Because of this, I created a nonprofit organization with my friends called The Literacy Movement, where we collected books to donate to threeschools in the Philippines.  When I visited the Philippines in the summer before my junior year, I gained a better understanding of the Filipino people. 

We are a people whose long history with colonialism has made it difficult to find our own identity, but throughout the years, I’ve come to know who I am.  We are an amalgamation of various countries, taking bits and pieces of them and making it our own. That uniqueness is seen in our foods, our language, our people.  I no longer look at my country with a scornful eye, but a critical one. I’ve incorporated my heritage in my schoolwork, writing a thesis and dissertation on colorism in the Philippines and a speech about my complex relationship with my Filipino culture.

We are a people whose long history with colonialism has made it difficult to find out own identity, but throughout the years, I’ve come to know who I am. I no longer look at my country with a scornful eye, but a critical one, now incorporating my heritage into my schoolwork. I’ve written a thesis and dissertation on colorism in the Philippines and presented a speech about my complex relationship with my culture. We are an amalgamation of various countries, whose uniqueness is seen in its foods, language, and people. And through all this, I can now say that I am proud to be Filipino.

Word Count: 2469

October 27:

I come from a world where a family was not composed of a mama and dada, but a mama and her mama, and where being Filipino was the thing I hated most about myselfwas something I was ashamed of.

I am the only daughter of a divorced Filipino woman, whose disconnect from her culture influenced my understanding of it.  In my eyes, we were just tools of service. We were your maids, your nurses, your babysitters — an afterthought. I lived with this perspective until high school, where increase of Filipino representation in the media made me feel more comfortable in my identity.

Because of this, I created a nonprofit organization with my friends called The Literacy Movement, where we collected books to donate to schools in the Philippines.  When I visited the Philippines in the summer before my junior year, I gained a better understanding of the Filipino people. 

We are a people whose long history with colonialism has made it difficult to find out own identity, but throughout the years, I’ve come to know who I am. I no longer look at my country with a scornful eye, but a critical one, now incorporating my heritage into my schoolwork. I’ve written a thesis and dissertation on colorism in the Philippines and presented a speech about my complex relationship with my culture. We are an amalgamation of various countries, whose uniqueness is seen in its foods, language, and people. And through all this, I can now say that I am proud to be Filipino.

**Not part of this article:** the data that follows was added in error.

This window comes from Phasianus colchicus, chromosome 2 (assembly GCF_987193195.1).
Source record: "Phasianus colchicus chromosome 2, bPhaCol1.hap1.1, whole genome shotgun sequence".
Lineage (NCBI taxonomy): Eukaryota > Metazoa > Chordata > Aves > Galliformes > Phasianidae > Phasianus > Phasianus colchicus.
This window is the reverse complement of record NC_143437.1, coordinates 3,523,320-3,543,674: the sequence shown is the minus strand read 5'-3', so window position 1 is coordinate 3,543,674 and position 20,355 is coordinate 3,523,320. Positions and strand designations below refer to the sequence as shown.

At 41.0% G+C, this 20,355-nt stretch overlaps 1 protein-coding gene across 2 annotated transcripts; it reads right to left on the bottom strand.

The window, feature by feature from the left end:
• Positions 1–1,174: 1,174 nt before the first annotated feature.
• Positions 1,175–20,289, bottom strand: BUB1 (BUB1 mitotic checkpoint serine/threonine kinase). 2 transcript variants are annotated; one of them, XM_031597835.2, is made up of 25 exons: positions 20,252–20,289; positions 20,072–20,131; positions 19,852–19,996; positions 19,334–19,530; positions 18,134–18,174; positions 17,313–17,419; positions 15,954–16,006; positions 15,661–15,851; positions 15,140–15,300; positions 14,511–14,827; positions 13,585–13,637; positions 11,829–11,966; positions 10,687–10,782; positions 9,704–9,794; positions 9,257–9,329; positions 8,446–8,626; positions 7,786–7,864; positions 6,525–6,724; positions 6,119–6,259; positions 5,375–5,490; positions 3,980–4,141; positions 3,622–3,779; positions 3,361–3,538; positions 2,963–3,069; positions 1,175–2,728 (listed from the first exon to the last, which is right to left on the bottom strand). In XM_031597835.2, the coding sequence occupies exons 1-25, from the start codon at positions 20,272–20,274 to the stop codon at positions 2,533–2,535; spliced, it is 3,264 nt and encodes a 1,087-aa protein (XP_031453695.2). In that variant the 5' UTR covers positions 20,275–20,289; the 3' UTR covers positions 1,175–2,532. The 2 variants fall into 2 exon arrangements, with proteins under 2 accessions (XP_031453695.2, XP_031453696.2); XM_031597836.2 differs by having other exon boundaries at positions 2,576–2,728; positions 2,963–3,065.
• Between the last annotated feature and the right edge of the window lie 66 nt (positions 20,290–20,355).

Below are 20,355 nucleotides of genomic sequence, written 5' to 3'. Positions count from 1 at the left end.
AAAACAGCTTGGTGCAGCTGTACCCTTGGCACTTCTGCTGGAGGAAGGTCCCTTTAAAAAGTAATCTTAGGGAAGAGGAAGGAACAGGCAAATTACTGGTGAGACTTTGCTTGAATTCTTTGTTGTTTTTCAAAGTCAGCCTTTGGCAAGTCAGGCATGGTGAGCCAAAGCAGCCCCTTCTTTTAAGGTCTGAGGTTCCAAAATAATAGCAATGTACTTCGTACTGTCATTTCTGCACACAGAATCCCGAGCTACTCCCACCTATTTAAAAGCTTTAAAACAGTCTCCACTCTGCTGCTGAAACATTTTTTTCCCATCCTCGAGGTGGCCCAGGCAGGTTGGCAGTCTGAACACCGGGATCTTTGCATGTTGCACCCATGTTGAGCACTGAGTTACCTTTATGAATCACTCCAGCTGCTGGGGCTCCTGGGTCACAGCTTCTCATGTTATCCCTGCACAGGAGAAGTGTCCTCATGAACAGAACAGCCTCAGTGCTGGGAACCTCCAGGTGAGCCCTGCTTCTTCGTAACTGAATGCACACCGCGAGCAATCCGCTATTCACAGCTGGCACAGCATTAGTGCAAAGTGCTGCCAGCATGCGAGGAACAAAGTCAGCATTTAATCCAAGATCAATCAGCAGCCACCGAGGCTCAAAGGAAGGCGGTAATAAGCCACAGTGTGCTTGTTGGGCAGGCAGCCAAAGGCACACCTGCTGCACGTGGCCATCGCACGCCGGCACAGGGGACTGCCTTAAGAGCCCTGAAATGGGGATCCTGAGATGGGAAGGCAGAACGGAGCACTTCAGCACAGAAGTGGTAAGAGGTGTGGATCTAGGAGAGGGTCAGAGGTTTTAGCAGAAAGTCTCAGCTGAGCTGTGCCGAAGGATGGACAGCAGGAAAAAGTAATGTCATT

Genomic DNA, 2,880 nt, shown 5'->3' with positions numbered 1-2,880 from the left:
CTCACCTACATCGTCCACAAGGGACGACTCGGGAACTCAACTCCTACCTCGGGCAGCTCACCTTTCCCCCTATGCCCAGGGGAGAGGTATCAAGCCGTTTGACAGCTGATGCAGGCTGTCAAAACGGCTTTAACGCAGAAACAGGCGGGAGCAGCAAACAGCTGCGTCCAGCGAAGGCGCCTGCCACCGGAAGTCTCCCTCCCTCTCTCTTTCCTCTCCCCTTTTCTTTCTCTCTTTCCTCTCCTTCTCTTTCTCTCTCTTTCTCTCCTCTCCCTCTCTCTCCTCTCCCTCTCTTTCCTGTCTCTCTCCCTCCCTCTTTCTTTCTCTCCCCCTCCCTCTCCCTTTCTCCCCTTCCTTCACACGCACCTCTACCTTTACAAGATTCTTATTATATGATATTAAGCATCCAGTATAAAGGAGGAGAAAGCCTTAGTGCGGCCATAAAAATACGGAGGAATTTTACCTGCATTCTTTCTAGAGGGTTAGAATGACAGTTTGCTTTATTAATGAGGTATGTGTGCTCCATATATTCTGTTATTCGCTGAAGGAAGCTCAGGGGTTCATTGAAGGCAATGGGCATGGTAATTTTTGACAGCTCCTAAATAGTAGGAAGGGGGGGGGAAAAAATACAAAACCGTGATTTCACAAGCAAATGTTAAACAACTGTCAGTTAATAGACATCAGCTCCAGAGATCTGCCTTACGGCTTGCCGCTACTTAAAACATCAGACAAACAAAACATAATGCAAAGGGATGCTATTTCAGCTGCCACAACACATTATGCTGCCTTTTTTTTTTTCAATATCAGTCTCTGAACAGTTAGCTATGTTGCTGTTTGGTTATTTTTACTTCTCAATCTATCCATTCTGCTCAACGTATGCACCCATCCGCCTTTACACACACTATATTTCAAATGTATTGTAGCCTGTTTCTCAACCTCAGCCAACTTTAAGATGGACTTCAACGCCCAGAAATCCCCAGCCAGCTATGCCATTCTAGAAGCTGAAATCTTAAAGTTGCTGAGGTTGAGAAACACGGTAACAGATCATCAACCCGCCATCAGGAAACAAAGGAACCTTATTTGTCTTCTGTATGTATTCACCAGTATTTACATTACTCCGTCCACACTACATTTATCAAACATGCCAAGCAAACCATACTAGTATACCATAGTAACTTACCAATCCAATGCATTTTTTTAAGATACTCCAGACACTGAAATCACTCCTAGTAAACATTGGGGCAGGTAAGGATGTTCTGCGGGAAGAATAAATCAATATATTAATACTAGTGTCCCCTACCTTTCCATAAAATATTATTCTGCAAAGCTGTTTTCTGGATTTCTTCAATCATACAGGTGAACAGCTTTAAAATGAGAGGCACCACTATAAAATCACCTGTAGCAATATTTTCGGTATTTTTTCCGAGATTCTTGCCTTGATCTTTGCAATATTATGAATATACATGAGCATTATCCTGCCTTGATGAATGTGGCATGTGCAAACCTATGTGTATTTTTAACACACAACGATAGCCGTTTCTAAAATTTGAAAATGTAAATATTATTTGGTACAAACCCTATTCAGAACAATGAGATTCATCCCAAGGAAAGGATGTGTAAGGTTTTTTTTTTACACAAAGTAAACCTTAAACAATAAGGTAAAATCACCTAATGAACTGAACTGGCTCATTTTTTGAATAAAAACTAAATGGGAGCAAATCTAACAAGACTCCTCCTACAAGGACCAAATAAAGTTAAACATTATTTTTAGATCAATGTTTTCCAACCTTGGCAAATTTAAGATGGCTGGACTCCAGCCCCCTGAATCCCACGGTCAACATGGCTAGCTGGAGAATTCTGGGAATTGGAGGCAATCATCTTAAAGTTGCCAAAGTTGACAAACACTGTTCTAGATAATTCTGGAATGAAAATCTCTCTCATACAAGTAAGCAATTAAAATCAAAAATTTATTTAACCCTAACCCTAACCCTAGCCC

Word Count: 2497

8. Finally, it’s done.

October 28, final product:

I come from a world where a family was not composed of a mama and dada, but a mama and her mama, and where being Filipino was something I was ashamed of.

I am the only daughter of a divorced Filipino woman, whose disconnect from her culture influenced my understanding of it.  In my eyes, we were just tools of service. We were your maids, your nurses, your babysitters — an afterthought. I lived with this perspective until high school, where increase of Filipino representation in the media made me feel more comfortable in my identity.

Because of this, I created a nonprofit organization with my friends called The Literacy Movement, where we collected books to donate to schools in the Philippines.  When I visited the Philippines in the summer before my junior year, I gained a better understanding of the Filipino people. 

We are a people whose long history with colonialism has made it difficult to find out own identity, but throughout the years, I’ve come to know who I am. I no longer look at my country with a scornful eye, but a critical one, now incorporating my heritage into my schoolwork. I’ve written a thesis and dissertation on colorism in the Philippines and presented a speech about my complex relationship with my culture. We are an amalgamation of various countries, whose uniqueness is seen in its foods, language, and people. And through all this, I can now say that I am proud to be Filipino.

Word Count: 247

As you can see, this essay has come a very, very long way. I actually would be interested in trying to rewrite it not for a college essay because I definitely did have to censor myself a bit in order to try and ~appeal to those colleges~. I look back at my writing now and am kind of sad at how stiff it is. There’s not a lot of color in my writing aside from maybe the opening bit showing splashes of personality, but if you recall the list from earlier, I shoved my nonprofit organization + Filipino identity into one essay. It is completely okay to incorporate multiple elements of yourself into one essay as long as it’s cohesive and flows well.

Honestly, I didn’t do a lot of very colorful and abstract writing for my college essays, which is something I regret a lot, but I did get my chance to play with it during my blogger application, which can also be another revisions post for the future.

I hope this was kind of helpful and gave some insight into how I approach any application-like essays that ask to show myself off.

  1. Would've been pretty meta to write an essay on the most significant challenge on that essay being my most significant challenge. back to text